“Dummy Calves” reported by landholders can mean anything from calves with swollen heads and protruding tongues, to severe muscle spasms and ataxia. The causes can range from difficult calvings, infection in utero with a variety of viral and bacterial agents to congenital and genetic abnormalities. Having the opportunity to examine multiple affected animals showing symptoms with varying degrees of severity in this case, and combining this with multiple post-mortem examinations provided valuable evidence and helped narrow down the list of differential diagnoses. Exposure of a naïve herd of heifers to bovine viral diarrhoea virus (BVDV) was determined to be the cause of the high number of stillbirths and abnormal calves seen in this herd.
A mob of 30 Hereford heifers was calving near Narrabri in North West NSW in September 2017. At the time of investigation, there had been seven normal calves born, three still born and seven “dummy” calves with symptoms ranging from mild ataxia to recumbency and inability to stand.
The heifers had been grazing native pasture, recently supplemented with hay. They had not been vaccinated, nor drenched, nor had they received any other treatments. The bull had only been used for the heifer mob and had not been used by this owner previously.
The affected calves were normal in appearance. Three were able to stand and suckle, though they showed marked muscle tremors, mild ataxia and had diminished menace responses. It was difficult to determine in the field whether they were blind – they seemed to have at least some visual impairment.
Of the remaining four calves, one had died soon after birth, and the remaining three were lying in lateral recumbency, unable to stand. They were responsive to sound and touch, but vision again seemed impaired – normal palpebral reflexes but absent menace reflexes. When they were assisted to stand, they could balance for a few seconds with limbs splayed before falling. They all displayed a suckle reflex when fingers were inserted into their mouths. All attempted to rise when stimulated, one managing to get into sternal recumbency before falling again. All had normal withdrawal reflexes in all four limbs, normal panniculus responses, normal patellar reflexes and all had good tail tone.
A post-mortem examination was performed on the calf that had died – it had been stored in a coolroom for 24 hours. There were few abnormalities in the chest and abdomen that could not be attributed to the time since death. The abomasum was empty – suggesting the calf never suckled. When the brain was removed, there was marked symmetrical hydranencephaly and cerebellar hypoplasia. The gyri and sulci were present in the cerebrum, but cerebral walls were only 5mm thick caudally, and 10mm thick rostrally (Figures 1, 2 and 3). The cerebral cavity formed by the thin cerebral walls was filled with clear pink-tinged fluid.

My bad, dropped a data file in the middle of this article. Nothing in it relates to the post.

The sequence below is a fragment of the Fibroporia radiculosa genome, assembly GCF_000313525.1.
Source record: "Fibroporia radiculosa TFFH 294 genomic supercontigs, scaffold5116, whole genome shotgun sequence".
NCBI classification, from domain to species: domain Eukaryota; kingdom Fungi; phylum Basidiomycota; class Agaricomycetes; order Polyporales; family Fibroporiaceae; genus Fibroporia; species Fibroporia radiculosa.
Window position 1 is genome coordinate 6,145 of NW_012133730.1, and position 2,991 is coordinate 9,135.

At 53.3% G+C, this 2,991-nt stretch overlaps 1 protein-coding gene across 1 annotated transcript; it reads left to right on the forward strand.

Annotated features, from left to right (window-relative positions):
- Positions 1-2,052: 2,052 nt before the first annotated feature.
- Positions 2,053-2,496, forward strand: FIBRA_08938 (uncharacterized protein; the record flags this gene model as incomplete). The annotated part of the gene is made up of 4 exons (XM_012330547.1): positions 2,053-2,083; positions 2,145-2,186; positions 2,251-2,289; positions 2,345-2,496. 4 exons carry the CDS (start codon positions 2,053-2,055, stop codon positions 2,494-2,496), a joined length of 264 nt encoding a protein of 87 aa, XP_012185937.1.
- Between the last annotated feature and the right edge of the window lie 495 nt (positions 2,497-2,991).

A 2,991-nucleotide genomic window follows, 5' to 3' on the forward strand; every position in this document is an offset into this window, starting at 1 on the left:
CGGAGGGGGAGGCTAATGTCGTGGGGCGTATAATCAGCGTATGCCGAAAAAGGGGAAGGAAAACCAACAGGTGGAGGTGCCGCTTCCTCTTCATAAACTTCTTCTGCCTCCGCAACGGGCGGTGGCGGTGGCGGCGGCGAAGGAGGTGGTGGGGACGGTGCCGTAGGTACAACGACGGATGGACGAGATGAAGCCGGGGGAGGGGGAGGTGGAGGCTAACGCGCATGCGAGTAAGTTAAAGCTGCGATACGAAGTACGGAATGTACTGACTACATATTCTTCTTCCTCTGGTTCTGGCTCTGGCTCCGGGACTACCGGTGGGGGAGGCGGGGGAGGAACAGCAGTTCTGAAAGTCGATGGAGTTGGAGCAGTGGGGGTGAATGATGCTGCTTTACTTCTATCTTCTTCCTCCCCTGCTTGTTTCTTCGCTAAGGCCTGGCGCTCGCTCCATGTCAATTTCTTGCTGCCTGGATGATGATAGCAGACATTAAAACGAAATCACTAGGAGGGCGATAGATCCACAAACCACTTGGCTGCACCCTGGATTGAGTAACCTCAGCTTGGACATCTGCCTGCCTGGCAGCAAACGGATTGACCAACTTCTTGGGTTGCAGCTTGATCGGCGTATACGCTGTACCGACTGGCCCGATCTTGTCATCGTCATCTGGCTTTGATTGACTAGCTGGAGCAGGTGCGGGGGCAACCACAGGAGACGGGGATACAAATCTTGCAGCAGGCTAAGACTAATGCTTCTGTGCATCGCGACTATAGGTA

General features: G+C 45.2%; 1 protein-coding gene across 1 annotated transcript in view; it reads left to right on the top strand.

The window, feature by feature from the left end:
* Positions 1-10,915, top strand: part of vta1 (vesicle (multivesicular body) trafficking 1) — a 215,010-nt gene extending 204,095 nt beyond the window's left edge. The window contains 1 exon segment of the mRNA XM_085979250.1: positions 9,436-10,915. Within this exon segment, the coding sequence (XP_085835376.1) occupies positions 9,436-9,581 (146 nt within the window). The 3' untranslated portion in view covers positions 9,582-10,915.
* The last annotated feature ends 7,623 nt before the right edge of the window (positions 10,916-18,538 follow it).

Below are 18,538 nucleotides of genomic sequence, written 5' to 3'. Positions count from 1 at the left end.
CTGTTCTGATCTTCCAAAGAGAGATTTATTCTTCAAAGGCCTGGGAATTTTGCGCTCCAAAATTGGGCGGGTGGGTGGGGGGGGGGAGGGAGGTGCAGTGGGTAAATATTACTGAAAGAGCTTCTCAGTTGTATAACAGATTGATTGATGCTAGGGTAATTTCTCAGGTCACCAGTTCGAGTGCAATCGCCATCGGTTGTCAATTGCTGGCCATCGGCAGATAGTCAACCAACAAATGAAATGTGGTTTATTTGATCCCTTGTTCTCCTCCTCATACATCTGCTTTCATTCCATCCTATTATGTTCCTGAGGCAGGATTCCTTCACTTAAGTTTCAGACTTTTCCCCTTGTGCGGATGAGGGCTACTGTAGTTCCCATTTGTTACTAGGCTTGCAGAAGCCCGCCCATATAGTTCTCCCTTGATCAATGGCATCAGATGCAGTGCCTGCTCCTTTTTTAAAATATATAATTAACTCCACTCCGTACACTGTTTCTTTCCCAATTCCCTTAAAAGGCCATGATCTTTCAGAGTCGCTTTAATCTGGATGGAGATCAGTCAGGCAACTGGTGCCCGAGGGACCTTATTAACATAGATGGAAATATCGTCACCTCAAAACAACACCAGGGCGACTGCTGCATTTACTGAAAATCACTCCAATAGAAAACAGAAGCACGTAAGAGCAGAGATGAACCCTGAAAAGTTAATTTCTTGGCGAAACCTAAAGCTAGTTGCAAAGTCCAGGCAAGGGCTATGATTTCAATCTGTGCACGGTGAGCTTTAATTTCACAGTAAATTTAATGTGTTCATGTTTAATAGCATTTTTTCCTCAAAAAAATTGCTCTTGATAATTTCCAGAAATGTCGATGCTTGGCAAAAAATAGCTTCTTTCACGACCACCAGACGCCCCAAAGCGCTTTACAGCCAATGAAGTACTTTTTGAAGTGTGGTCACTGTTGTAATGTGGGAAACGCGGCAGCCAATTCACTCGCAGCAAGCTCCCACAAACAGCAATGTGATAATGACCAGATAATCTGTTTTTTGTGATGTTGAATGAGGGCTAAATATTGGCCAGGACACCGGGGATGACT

The differential list for this case included arboviruses, bovine viral diarrhoea virus (heifers infected while pregnant), neosporosis and genetic congenital neurological diseases. National Arbovirus Monitoring Program (NAMP) sentinel herds in the district had shown positive reactors for arboviruses this season, and there had been diagnosed Akabane cases on the Tablelands 200km to the east.
Laboratory testing showed that all heifers were negative for Akabane virus on ELISA, as well as the deceased calf testing negative on PCR. The calf also tested negative for BVDV antigen, however all three heifers returned high positive results (>3) for BVDV antibodies – indicating a recent infection with BVDV.
BVDV is known to cause congenital abnormalities in calves when their mothers are infected while pregnant. The signs seen and degree of abnormality are determined by the stage of pregnancy at the time of infection. The hydranencephaly2 and cerebellar hypoplasia1 are consistent with calves whose mothers became infected between 125-175 days gestation1. Ocular abnormalities can also occur at this stage, so the vision impairment observed in these calves may not have been purely neurological in origin1. The cattle on this property, as is so often the case, had no known history of exposure to BVDV, and the owner did not have a prevention or control plan in place. Thus the consequences of exposure of naïve animals during pregnancy were severe and undoubtedly expensive.
In this case, it was important to exclude Akabane virus as the cause, due to the broader implications of finding evidence of the disease in a region that has not seen arboviral outbreaks for several years. Akabane virus also causes blindness, ataxia, variable effects on suckling ability and hydranencephaly, however is not usually associated with cerebellar hypoplasia3. The timing of the outbreak, in early September, is also consistent with previously recorded outbreaks of Akabane virus, which have been observed from September to December3.
Having the opportunity to perform neurological examinations of live, affected calves prior to performing a post-mortem was helpful in localizing the likely location of the lesion to the brain itself rather than the peripheral nervous system. This is important in reducing the list of potential differential diagnoses2.
The prognosis for the surviving calves is guarded. Calves that are able to walk and suckle may survive into adulthood but are prone to misadventure such as entanglement in fences and drowning1. They are also difficult to muster and handle in yards3. The calves may also be persistently infected and pose an ongoing risk to naïve in-contact animals.
There is little that can be done for this season’s calves, however a testing and vaccination program has been implemented on this property to prevent such catastrophic BVDV infections in future.